A school spokesperson told ESPN on Friday that football strength coach Kaz Kazadi has been “reassigned to a role outside the athletic performance staff.” A report from the local ESPN Radio affiliate in Waco indicates that the move will eventually have the coach leaving the school altogether.

Kazadi spent nearly a decade with the Bears and played a big role in the team’s on-field turnaround under the former coaching staff. Several former players took to Twitter on Friday to express their shock over the loss of one of the cornerstones of the team in recent years.

After the hire of Matt Rhule this offseason, it isn’t too surprising to see some turnover among those staff members connected to the previous regime. Baylor’s new head coach brought most of his strength staff with him from Temple so it was probably only a matter of time before Kazadi moved on, though the timing of the quasi-announcement (the Bears started spring football last weekend) is somewhat interesting.

Either way, it appears Baylor will have a new direction in the weight room going forward.

Michigan’s Jim Harbaugh has ditched his Dockers for another

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Peanut butter and jelly. Milk and cookies. Batman and Robin. Maize and blue. Jim Harbaugh and khakis.

All are iconic combinations, but it appears the latter is undergoing a few changes right now.

The Michigan head coach’s affinity for a pair of khakis has been so strong over the years that it’s become almost comical how much he likes the style of pant. Heck, he even got a commercial out of it a few years ago when he specifically started getting outfitted with Dockers brand khakis.

Despite being a paid endorser though, it appears that Harbaugh has dropped the famous Levi’s brand version of khakis to attack the day with an enthusiasm unknown to mankind in another pair of pants.

Not only is the switch from Dockers to Lululemon result in a lot more comfort for the Wolverines coach, it’s probably a bit more of a hit to the ol’ wallet than dropping by Walmart for a pair of khakis off the shelf. It probably doesn’t make a huge difference for Harbaugh though given that he’s the highest paid coach in the country but it might result in a few more trips to the mall.

Either way, what it does mean is that now we demand a new commercial featuring Harbaugh and khakis. After all, if you’re upping the clothing game, you’ve got to up the ad game as well.

Former Penn State president found guilty of role in Sandusky scandal

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Former Penn State president Graham Spanier’s day in court has come and has resulted in a guilty verdict.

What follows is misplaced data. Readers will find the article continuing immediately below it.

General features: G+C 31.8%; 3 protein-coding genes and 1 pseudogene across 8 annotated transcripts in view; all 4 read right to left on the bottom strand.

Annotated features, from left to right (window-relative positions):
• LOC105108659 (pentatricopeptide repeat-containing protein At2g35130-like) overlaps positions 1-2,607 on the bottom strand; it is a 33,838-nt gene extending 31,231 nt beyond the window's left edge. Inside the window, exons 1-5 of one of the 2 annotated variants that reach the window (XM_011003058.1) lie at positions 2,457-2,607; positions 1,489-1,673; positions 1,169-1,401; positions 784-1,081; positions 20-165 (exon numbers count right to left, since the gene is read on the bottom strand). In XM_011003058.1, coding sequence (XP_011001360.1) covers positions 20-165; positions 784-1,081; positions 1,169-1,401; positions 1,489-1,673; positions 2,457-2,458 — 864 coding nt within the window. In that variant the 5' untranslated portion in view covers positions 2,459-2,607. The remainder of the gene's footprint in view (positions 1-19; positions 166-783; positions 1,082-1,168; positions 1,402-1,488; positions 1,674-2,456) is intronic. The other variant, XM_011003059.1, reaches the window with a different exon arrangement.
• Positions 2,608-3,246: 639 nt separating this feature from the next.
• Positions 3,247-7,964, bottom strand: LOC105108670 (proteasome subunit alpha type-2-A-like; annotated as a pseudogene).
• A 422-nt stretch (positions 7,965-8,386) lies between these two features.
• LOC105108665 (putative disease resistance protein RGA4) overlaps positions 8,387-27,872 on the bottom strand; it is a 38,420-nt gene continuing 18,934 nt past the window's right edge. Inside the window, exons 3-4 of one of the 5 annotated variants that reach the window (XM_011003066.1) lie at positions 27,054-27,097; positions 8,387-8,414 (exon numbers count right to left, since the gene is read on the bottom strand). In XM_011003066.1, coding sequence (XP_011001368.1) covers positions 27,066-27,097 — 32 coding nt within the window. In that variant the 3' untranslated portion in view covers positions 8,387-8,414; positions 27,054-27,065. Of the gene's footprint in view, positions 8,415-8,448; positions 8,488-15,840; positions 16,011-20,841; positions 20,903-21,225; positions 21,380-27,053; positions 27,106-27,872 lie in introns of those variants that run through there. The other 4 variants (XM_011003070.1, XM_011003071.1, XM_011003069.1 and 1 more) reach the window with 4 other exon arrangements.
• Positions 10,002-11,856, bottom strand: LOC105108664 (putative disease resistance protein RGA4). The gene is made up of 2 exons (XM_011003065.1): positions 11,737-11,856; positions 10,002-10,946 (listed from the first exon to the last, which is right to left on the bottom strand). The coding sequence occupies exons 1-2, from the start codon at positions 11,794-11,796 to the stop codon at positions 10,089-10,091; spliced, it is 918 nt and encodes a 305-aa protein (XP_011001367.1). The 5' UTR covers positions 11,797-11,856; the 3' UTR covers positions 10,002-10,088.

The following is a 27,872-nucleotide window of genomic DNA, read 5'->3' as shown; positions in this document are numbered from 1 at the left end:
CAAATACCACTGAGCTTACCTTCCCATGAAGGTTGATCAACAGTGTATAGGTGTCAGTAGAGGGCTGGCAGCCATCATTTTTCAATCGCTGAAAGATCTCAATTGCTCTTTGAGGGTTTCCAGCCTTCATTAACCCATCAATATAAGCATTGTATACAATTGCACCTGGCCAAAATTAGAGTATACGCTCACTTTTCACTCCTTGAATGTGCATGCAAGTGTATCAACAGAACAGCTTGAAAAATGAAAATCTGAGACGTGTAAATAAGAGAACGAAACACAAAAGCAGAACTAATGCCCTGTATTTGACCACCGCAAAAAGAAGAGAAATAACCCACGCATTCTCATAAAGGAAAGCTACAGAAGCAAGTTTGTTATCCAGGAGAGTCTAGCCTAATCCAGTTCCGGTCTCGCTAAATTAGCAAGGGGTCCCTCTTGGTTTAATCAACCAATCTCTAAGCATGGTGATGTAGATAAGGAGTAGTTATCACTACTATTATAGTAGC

The Centre Daily Times is among the outlets reporting that a jury has found Spanier guilty of one count of endangering the welfare of children in a trial related to his role in the Jerry Sandusky sex abuse scandal. In addition, Spanier was found not guilty on two other counts, one a similar child endangerment charge and the other a count of criminal conspiracy.

The verdict comes after lengthy deliberations by the jury in the case, which took a turn last week when former Penn State athletic director Tim Curley and vice president Gary Schultz plead guilty to child endangerment charges as part of the same trial. All three figure to be sentenced in the next few months.

Prior to the scandal, Spanier was widely considered to be one of the most respected college presidents in the country and heavily involved in NCAA matters. However he was one of several key figures fired by the school as a result of covering up the actions of Sandusky, the Nittany Lions’ former defensive coordinator who was found guilty on 45 charges of sexually abusing minors.

While the verdict is likely to be appealed, Spanier is nevertheless facing the prospect of joining Sandusky behind bars as a result of his own involvement in the scandal.

Dad of RB Kingston Davis says son will transfer from Michigan

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Michigan’s the latest football program to see its roster hit with the annual spring personnel attrition.

The father of Kingston Davis confirmed to Sam Webb of Scout.com that his son informed UM officials earlier Friday of his intention to transfer from the Wolverines.  Apparently there were two reasons that triggered the running back’s decision: a crowded backfield and chatter that he would be changing positions.

While 2016 leading rusher De'Veon Smith is gone, the Wolverines’ second-, third- and fourth-leading rushers from last season — rising sophomore Chris Evans (614 yards), rising junior Karan Higdon (425), rising fifth-year senior Ty Isaac (417) — all return. Kareem Walker, a four-star 2016 recruit rated as the No. 4 running back in the country, sat out last season because of academics but should be a part of the rotation as a redshirt freshman. They also added four-star (O'Maury Samuels) and three-star (Kurt Taylor) backs as part of their 2017 recruiting class.

A three-star 2016 recruit, Davis was rated as the No. 1 fullback in the country in that year’s class. As a true freshman, the 6-1, 245-pound back carried the ball twice for 17 yards.